• Japanese Toto Toilets

    Is it really any wonder that Googlers have access to some of the most high-tech toilets around? <a href="http://sfist.com/2008/06/26/behold_google_offices_toilets.php?gallery6095Pic=1#gallery" target="_hplink">These Japanese johns</a> offer washing and drying of your nether regions as well as the mysterious "wand cleaning." Both the wash water and the seat itself can be warmed or cooled depending on your preference. Want to see what it's like to be a Google employee? <a href="http://www.totousa.com/Washlet/TryaWashlet.aspx" target="_hplink">On its website,</a> manufacturer Toto lists restaurants around the country where you can have your own luxury toilet experience on one of their Washlets.

  • Endless Lap Pools

    One perk about not working at Google is that Gawker never posts a photo of you swimming <a href="http://gawker.com/217775/man-in-google-lap-pool" target="_hplink">in one of the Googleplex's lap pools.</a> The outdoor mini-pools are like water treadmills: a strong current allows the Googler to swim and swim and go nowhere. <a href="http://computer.howstuffworks.com/googleplex3.htm" target="_hplink">Luckily, according to How Stuff Works,</a> lifeguards are always on duty in case someone gets in over their head. Google is big on water sports. In August, the company installed a temporary wave pool on campus to celebrate the Google+ team, <a href="http://www.launch.is/blog/sergey-brin-surfs-at-google-beach-party-id-1-that.html" target="_hplink">reported Launch. </a> See a picture of Google co-founder Sergey Brin riding the waves <a href="http://www.launch.is/blog/sergey-brin-surfs-at-google-beach-party-id-1-that.html" target="_hplink">here.</a>

  • Conference Bike

    <a href="http://www.pcmag.com/article2/0,2817,2344010,00.asp" target="_hplink">According to PC Magazine,</a> Google's Conference Bike is used as a team-building exercise for new employees. It has four wheels and five riders who work together to move it around.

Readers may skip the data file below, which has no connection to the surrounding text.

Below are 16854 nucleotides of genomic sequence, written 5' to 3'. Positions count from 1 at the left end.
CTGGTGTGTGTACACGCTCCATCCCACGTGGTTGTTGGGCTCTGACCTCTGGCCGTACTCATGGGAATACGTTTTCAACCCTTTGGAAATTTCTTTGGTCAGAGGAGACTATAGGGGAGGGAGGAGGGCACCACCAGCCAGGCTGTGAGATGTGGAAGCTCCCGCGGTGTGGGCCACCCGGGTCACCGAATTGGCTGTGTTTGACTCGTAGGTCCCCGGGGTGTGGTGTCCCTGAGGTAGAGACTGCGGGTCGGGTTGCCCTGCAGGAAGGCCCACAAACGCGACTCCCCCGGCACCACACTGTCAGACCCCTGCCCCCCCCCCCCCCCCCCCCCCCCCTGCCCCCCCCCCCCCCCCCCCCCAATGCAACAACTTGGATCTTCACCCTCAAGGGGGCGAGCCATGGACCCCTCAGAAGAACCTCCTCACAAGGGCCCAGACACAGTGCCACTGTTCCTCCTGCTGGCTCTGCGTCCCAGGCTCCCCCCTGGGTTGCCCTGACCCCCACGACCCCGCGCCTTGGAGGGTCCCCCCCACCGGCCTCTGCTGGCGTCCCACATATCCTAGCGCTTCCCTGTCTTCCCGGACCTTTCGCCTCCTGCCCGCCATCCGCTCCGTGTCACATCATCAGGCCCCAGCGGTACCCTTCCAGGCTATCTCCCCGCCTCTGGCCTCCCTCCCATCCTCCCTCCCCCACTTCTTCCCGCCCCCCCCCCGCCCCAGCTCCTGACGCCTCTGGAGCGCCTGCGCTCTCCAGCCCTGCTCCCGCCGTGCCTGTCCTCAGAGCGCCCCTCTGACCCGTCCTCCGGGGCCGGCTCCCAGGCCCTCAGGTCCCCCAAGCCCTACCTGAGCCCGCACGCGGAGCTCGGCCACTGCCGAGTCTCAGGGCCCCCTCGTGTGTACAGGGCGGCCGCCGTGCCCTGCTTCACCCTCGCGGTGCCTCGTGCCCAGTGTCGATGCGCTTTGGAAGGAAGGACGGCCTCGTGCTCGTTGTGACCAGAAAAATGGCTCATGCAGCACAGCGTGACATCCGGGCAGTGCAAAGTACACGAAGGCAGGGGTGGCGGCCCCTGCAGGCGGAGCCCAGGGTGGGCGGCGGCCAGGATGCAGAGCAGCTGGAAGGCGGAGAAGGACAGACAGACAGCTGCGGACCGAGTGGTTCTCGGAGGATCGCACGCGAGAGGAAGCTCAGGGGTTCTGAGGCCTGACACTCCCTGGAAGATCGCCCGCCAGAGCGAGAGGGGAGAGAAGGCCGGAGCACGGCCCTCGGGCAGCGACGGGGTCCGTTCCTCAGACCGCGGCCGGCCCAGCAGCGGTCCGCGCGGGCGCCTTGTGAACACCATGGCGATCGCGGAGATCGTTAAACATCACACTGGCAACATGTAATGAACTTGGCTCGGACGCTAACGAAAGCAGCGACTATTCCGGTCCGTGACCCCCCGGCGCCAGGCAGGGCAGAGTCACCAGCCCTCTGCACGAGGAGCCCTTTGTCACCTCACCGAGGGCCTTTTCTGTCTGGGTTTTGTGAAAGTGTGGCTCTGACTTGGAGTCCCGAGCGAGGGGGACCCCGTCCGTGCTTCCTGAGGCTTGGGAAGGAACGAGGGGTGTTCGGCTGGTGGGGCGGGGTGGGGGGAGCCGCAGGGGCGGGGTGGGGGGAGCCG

• Free Food

    Google's food program may not be the most creative perk at the company, but it is probably the most valuable to employees. Everyday, Googlers get three full meals and unlimited snacks from the campus' 25 cafeterias totally cost free. <a href="http://www.theatlantic.com/health/archive/2011/07/what-googles-famous-cafeterias-can-teach-us-about-health/241876/" target="_hplink">According to The Atlantic,</a> the company makes an effort to keep the meals as healthy as possible by putting vegetables in every dish, using small plates and giving healthy items prime real estate in the cafeterias. <a href="http://www.theatlantic.com/health/archive/2011/07/what-googles-famous-cafeterias-can-teach-us-about-health/241876/" target="_hplink">Google has also developed a creative pricing system</a> for vending machine food (the only edibles that cost money). The more sugar and fat contained in the snacks, the more they cost, which Google hopes will be enough incentive to keep its employees from gaining weight. Image via Flickr: <a href="http://www.flickr.com/photos/brettlider/" target="_hplink">Brett L.</a>

  • Free Haircuts

    Employees who don't have the time or inclination to get haircuts in the real world can get trimmed up at Google for free. <a href="Haircuts just one of Google's employee perks" target="_hplink">According to Reuters,</a> the service is provided by a company called <a href="http://www.onsitehaircuts.com/" target="_hplink">Onsite Haircuts</a> which operates out of mobile homes that travel around cutting the hair of Silicon Valley's tech army. Image via Flickr: <a href="http://www.flickr.com/photos/mwichary/" target="_hplink">Marcin Wichary</a>

  • Ball Pit

    Google has two things in common with McDonald's: an inclination toward primary colors and a ball pit. The Google Chrome ball pit is as you might expect a ball pit filled with plastic balls in the yellow, red, blue and green of the Google designed browser, Chrome. Check out the video above to see employees having too much fun at work.